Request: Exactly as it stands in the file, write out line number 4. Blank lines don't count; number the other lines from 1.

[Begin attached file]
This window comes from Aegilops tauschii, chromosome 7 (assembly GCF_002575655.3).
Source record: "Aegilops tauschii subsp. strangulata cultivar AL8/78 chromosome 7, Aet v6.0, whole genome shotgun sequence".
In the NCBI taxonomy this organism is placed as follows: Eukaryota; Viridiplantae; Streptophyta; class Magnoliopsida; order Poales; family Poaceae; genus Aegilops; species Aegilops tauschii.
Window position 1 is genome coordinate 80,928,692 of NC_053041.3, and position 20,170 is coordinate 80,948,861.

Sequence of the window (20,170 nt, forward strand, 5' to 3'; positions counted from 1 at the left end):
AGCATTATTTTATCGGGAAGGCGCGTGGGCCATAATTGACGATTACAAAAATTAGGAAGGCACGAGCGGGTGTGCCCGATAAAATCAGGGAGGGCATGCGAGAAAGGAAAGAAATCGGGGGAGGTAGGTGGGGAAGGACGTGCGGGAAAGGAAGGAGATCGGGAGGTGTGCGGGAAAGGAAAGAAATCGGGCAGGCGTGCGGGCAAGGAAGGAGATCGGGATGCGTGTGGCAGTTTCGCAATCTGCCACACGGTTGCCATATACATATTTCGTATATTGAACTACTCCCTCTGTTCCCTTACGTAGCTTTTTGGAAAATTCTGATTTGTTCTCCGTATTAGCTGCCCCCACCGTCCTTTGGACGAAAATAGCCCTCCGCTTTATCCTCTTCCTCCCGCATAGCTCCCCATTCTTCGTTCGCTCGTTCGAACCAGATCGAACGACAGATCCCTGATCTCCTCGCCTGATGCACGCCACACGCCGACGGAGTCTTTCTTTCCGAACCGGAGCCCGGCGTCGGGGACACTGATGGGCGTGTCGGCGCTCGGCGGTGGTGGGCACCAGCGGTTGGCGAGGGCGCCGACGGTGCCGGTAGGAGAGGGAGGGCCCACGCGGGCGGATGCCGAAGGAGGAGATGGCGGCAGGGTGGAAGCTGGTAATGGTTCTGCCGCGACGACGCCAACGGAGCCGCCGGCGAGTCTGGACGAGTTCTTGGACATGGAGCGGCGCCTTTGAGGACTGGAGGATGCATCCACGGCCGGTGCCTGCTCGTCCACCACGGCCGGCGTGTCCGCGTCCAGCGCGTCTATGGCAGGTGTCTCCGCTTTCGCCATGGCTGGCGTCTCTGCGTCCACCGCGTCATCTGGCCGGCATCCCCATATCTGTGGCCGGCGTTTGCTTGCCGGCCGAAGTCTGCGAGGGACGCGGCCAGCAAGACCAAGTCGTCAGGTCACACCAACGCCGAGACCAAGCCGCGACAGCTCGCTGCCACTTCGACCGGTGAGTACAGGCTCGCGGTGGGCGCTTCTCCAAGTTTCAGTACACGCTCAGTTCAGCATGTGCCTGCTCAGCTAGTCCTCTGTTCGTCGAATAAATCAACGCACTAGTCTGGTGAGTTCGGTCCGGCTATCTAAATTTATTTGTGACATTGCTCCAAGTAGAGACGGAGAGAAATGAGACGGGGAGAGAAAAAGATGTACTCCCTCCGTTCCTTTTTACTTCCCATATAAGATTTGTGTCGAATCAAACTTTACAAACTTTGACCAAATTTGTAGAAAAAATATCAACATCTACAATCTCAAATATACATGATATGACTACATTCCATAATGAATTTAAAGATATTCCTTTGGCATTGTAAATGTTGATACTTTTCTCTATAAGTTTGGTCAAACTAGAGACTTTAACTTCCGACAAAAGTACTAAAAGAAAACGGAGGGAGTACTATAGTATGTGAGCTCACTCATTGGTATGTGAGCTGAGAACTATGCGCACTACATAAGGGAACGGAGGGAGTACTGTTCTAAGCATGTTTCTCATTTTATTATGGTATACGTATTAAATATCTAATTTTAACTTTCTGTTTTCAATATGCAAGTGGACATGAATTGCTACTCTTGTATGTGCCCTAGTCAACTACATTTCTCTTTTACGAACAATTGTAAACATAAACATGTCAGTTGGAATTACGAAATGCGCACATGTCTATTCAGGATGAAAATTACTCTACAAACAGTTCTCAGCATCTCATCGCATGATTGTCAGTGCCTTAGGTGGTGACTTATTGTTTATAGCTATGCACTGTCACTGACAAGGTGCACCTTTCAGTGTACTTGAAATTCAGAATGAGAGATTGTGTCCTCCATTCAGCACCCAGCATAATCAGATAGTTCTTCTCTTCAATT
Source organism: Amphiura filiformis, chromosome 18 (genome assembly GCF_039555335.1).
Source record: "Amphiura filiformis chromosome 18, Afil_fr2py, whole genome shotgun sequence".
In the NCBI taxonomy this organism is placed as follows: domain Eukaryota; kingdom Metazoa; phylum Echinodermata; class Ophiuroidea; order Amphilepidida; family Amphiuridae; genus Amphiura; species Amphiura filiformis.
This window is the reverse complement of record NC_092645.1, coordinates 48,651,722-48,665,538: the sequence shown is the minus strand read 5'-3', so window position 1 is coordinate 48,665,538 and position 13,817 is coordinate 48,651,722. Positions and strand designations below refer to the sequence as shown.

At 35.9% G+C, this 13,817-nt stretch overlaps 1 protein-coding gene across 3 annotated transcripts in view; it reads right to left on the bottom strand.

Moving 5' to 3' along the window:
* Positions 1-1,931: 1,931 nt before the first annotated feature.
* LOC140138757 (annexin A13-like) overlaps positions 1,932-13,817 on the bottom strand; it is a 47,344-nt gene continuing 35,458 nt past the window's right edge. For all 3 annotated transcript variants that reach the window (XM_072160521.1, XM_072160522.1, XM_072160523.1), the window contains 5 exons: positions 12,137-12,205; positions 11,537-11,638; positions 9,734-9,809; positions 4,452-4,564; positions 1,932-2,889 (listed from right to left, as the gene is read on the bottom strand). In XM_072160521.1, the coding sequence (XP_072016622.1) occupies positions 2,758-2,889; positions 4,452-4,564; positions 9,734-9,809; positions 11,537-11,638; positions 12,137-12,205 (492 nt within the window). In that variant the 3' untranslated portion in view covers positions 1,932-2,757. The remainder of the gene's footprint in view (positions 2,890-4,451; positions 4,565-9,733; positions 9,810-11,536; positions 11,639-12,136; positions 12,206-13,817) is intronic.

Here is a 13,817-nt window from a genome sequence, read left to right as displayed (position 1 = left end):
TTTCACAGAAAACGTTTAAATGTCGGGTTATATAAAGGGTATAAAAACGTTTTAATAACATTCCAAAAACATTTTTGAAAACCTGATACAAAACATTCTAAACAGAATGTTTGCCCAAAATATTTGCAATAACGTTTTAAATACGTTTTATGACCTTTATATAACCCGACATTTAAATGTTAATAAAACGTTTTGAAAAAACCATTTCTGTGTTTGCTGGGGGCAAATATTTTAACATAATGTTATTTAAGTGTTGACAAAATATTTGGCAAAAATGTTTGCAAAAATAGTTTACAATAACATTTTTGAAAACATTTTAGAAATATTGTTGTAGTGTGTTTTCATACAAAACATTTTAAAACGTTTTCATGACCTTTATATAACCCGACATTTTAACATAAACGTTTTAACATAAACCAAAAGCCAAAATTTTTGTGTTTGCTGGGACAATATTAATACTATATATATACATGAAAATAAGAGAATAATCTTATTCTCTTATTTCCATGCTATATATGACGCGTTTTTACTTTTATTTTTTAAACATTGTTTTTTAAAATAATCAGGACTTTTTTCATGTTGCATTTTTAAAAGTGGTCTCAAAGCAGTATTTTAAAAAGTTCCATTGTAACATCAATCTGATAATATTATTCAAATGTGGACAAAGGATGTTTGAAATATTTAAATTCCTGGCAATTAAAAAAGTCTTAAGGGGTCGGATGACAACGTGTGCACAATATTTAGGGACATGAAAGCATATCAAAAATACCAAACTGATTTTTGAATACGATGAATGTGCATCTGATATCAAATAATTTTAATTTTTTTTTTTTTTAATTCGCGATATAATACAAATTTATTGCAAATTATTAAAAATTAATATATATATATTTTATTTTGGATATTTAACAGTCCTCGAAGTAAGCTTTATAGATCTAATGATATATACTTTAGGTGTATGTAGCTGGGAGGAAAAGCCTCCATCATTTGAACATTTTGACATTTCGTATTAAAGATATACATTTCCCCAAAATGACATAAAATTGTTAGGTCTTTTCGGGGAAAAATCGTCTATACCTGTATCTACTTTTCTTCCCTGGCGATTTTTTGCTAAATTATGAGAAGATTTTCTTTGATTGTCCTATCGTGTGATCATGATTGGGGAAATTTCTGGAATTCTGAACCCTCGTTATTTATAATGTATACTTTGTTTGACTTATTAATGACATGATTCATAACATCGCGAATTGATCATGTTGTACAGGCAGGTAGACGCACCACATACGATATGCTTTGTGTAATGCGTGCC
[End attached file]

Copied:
Window position 1 is genome coordinate 80,928,692 of NC_053041.3, and position 20,170 is coordinate 80,948,861.